Paul Thomas Anderson situe l’action en banlieue de Los Angeles, royaume des grandes surfaces et de la dépersonnalisation. Portrait d’un célibataire dépressif et violent, voire schizophrène, Punch-Drunk Love dresse aussi un noir tableau de notre société, où règnent la normalité et la banalité. Ce célibataire maladroit, c’est le loser, l’exemple parfait de ce qu’il ne faut pas faire pour réussir sa vie.

Misant sur le charisme d’Adam Sandler, une des stars du Saturday Night Live, et sur la très juste Emily Watson, Punch-Drunk Love bénéficie également d’une réalisation toute en finesse, oscillant entre un expressionnisme stylisé et l’univers en technicolor des comédies musicales. Malgré un happy end peut-être un peu facile, ce film original est un beau pied de nez au cinéma de papa, grincheux et cynique. --Helen Faradji


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Customer Reviews

3.5 out of 5 stars

Most helpful customer reviews

1 of 1 people found the following review helpful By A Customer on April 9 2004
Format: VHS Tape
you should like this. "punch-drunk love" does for lonely guys what "Amelie" did for lonely gals. both films are about odd, introverted people. both try to show the world as seen by the protagonists: magical and dreamy for Amelie; sterile and nightmarish for Barry Eagan. both are charming and sweet love stories. and strangely, both involve the sex trade! each in its own odd way. pdl is a (slightly) funnier film, though.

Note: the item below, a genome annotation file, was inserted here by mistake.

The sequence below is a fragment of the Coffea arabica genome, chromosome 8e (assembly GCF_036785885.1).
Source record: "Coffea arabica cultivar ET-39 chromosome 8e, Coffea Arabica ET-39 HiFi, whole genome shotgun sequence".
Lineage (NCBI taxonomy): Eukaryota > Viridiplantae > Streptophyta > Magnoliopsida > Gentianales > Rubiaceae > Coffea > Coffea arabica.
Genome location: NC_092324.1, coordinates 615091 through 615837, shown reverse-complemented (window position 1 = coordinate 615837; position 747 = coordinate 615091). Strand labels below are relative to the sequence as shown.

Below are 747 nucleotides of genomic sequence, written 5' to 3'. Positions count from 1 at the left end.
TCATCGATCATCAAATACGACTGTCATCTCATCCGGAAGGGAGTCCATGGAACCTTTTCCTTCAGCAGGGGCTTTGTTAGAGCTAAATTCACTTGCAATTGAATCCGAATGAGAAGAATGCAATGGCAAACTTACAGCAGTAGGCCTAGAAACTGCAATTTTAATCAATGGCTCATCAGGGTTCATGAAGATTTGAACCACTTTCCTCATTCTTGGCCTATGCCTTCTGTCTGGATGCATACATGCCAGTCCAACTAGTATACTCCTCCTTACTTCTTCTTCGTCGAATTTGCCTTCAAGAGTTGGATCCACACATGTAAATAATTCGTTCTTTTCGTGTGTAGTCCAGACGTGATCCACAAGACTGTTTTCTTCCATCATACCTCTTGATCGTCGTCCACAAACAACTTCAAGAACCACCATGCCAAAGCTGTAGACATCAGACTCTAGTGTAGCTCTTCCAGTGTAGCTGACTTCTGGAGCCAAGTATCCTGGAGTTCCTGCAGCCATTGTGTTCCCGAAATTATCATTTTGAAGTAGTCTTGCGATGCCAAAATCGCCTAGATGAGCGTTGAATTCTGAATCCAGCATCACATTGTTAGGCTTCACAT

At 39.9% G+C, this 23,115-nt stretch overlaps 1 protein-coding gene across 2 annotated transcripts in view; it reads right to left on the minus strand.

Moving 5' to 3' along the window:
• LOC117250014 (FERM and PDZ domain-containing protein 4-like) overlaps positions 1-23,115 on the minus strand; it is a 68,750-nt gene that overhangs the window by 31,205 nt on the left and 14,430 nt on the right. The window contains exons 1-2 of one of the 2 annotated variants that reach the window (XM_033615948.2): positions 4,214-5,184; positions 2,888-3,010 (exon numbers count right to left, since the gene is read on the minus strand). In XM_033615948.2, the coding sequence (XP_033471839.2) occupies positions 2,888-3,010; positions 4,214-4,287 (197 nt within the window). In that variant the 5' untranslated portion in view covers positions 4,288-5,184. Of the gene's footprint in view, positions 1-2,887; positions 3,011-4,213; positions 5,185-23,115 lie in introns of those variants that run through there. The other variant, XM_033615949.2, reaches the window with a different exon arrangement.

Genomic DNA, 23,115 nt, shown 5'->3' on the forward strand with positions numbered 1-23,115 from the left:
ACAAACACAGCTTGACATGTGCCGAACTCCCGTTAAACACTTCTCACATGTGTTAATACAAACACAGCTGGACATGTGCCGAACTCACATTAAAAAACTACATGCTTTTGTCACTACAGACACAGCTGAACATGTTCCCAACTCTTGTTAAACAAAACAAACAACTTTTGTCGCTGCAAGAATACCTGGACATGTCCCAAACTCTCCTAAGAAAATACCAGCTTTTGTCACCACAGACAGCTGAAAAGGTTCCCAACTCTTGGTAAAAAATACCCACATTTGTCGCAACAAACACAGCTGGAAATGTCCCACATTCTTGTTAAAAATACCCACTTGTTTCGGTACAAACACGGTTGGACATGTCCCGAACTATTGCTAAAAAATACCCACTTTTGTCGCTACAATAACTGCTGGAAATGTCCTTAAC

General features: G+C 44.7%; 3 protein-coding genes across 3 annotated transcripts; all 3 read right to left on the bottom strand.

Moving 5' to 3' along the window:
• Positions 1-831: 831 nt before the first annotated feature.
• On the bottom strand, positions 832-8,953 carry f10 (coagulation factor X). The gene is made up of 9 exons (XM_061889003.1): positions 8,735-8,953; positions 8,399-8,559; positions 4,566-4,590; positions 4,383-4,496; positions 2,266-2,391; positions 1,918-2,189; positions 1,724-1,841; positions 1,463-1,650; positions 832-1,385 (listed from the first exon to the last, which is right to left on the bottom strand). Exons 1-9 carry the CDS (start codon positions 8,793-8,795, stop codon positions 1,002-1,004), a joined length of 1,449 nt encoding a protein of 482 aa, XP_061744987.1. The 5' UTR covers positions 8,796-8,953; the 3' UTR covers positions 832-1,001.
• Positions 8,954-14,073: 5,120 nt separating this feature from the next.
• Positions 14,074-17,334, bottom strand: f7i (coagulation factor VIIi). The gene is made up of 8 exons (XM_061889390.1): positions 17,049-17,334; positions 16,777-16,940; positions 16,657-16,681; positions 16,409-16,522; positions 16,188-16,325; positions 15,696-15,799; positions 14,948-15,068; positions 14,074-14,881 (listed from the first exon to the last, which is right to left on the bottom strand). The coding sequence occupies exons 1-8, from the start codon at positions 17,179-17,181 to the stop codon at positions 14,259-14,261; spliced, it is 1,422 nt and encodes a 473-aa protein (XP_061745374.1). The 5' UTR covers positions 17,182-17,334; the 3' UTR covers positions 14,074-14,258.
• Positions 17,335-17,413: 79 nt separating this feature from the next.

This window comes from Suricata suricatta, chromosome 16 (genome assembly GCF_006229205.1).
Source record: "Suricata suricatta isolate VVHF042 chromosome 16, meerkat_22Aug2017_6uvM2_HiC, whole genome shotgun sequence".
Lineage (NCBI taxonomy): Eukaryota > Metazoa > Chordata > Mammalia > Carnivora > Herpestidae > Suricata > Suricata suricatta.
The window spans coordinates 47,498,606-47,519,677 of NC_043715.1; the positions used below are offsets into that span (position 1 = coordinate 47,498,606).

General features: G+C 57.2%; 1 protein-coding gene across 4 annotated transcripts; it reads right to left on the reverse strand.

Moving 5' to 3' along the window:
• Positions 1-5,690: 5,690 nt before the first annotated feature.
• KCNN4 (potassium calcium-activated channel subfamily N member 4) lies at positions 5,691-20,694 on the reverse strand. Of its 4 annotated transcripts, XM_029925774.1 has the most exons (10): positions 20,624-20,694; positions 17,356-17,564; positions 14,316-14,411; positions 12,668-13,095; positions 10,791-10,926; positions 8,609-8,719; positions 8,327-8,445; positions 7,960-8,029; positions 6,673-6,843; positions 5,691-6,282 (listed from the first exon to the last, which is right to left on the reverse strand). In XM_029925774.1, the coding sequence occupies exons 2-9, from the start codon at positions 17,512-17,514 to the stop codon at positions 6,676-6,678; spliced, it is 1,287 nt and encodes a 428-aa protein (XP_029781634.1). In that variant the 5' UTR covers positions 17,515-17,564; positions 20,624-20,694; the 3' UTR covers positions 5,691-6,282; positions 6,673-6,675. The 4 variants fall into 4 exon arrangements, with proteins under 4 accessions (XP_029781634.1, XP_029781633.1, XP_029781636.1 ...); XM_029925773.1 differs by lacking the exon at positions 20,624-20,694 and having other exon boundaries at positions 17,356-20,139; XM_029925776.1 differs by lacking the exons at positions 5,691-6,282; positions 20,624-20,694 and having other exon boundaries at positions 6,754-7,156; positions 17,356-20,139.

each film also makes interesting use of a different spatial dimension. in A, the vertical dimension is very important - many things either fall (A's mother, the goldfish, etc) or are discovered on the ground (the treasure box, torn pictures, boyfriend, etc). in PDL, it's the dimension into the plane of the film that's important - think of the long driveway leading up Barry's shop, or the corridors in the apartment and hotel, or the aiport walkway, etc. it's no coincidence that Leana first emerges from the end of the long driveway, or that Barry runs through the the long apt corridors to steal his first kiss, or that the lovebirds first hold hands as they stroll through the winding halls in the hotel.
the screenplay was very well written, especially for Barry. the conversations were funny just because they are so accurate: this is just the way you'd imagine someone like Eagen would talk. hilarious.
a good film. well worth watching.
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Format: DVD